(This particular case was filed very recently and involves a John Doe defendant, so there are no addresses shown here.  Even if there were, I would have redacted them from the screenshot for privacy reasons.)
You can also get addresses and contact information for other parties to the lawsuit whom you may need to contact – including any attorneys who are representing the opposing party (again – not shown in this example).
The other most useful tool is FUTURE COURT ACTIVITY.  This is where you can find out about any scheduled hearings or other deadlines that you need to be aware of.
For example – let’s say you have a home in foreclosure.  A judgment was entered 6 months ago.  A Sheriff’s Sale is scheduled in about 2 weeks.  Since you have to be out by the Confirmation of Sale, you can use CCAP to watch for the scheduling of the Confirmation Hearing.  Once that is scheduled – it will give you a pretty good idea of when you need to be out in 99% of cases.

I lost my job. Should I file for bankruptcy now?

Timing when to file bankruptcy – particularly around a period of unemployment or changed employment status – can be tricky, and it really depends on what your goals are.
Let me give you a couple examples…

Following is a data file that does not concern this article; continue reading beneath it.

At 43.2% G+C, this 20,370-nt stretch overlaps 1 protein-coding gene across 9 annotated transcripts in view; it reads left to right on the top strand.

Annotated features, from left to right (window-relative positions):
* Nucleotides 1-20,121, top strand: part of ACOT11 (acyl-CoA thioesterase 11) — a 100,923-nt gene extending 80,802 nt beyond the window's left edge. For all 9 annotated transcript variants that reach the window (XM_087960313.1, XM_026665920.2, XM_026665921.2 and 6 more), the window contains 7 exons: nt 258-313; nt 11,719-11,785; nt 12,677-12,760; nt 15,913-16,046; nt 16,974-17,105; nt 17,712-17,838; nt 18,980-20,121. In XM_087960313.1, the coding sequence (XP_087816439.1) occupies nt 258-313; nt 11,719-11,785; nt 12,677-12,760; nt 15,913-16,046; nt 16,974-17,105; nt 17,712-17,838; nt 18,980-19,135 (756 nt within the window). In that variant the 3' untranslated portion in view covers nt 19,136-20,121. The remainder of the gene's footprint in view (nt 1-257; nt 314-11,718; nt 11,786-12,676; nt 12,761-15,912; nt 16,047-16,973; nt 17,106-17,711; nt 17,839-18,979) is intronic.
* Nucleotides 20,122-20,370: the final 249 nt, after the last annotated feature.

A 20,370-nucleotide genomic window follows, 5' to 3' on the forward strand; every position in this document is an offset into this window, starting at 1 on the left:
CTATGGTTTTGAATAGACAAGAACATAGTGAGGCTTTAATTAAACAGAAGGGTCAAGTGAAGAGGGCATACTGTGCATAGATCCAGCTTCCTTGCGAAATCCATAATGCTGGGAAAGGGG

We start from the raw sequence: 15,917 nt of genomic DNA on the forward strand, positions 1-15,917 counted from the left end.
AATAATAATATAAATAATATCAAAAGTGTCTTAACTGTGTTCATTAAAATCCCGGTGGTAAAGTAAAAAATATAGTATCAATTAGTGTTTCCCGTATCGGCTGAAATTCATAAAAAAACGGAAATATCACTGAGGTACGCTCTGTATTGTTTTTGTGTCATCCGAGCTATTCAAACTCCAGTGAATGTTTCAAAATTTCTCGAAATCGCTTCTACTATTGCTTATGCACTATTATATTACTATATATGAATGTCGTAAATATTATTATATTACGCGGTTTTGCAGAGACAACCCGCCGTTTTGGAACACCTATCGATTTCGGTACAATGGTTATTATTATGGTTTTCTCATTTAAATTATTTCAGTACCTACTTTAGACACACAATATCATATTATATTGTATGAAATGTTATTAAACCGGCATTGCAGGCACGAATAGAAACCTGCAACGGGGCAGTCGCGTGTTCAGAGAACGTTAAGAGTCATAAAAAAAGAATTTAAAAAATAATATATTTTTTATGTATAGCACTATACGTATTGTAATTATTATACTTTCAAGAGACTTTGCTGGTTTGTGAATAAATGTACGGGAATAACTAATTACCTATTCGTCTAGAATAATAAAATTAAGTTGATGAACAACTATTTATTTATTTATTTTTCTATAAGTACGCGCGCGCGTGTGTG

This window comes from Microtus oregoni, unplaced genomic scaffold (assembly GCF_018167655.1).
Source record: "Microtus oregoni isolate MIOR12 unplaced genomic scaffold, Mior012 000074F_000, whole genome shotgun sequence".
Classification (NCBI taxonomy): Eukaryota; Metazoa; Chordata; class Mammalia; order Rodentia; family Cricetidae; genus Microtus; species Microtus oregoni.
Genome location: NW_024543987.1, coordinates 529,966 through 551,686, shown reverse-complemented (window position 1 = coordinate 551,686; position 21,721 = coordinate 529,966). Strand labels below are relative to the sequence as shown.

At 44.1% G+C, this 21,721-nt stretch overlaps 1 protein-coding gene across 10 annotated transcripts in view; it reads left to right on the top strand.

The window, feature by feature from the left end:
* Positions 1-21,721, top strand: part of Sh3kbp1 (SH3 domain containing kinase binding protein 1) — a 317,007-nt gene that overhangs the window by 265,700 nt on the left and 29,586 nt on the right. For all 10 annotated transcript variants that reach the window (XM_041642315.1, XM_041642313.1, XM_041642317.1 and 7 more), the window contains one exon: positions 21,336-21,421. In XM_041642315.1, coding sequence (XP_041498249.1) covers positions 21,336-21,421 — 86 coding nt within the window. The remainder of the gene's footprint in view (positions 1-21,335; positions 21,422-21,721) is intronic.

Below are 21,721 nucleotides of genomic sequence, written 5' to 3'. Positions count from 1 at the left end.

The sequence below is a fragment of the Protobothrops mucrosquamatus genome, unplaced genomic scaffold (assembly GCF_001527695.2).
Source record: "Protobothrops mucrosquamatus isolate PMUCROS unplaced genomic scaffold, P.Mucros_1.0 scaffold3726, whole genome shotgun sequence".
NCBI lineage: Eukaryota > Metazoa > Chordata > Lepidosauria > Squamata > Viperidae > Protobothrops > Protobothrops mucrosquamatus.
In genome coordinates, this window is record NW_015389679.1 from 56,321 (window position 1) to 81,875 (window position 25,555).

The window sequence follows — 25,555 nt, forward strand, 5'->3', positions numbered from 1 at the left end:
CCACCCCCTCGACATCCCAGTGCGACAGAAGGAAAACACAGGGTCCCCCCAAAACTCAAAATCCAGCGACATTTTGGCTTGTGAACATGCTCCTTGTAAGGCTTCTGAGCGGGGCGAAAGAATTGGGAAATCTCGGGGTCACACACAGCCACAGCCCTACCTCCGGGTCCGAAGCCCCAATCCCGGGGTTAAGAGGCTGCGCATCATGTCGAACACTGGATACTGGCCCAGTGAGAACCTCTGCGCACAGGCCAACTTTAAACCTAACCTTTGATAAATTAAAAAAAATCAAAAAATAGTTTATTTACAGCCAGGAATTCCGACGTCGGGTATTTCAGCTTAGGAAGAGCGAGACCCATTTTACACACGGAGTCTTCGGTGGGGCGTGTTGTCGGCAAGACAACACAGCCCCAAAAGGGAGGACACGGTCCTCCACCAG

Let’s say you’re single person making $30,000 a year, struggling with credit card debt, and worried about wage garnishments.  If you suddenly lose your job, there’s no real reason to rush to file for bankruptcy while unemployed.  While unemployed, you’re essentially garnishment-proof (you don’t have any wages to have garnished).  In Wisconsin, if you qualify for state aid (BadgerCare or food stamps), you can protect yourself from wage garnishment for at least six months after you return to work – giving you ample time to get a bankruptcy case prepared and filed before the garnishment can kick back in.
Let’s take the same example, but instead of making $30,000 a year, you’re making $50,000 a year.  You’re still struggling with debt (remember that insolvency is not JUST about your income, but your debt to income ratio).  But because of your income, you’d be looking at a Chapter 13.  If you know that your job is in jeopardy (e.g. your company is going through a series of lay-offs), there may be a strategic advantage to waiting to file until you’ve lost your job and can qualify under Chapter 7.  This is something you’d consider if there were no other benefits that a Chapter 13 could confer upon you, and the likelihood of job loss was high and the likelihood of finding new employment soon after was low.
Now let’s say that you’re currently unemployed, and because of this, you have defaulted on your mortgage.  You really want to keep your house, and you think you’ll be employed again soon.  In this case, you’d need to wait until you found employment so that you can fund the Chapter 13 plan that would stop the foreclosure action and get you caught up on the mortgage arrears.
These are all over-simplified examples.  Even if you think one of these three describes you perfectly, there are all sorts of nuanced details that could change an attorney’s recommendation or advice.  The point is to make sure that you communicate your goals and wishes clearly with your attorney, and that you not only discuss your current employment status, but also any expected changes in employment status in the immediate future.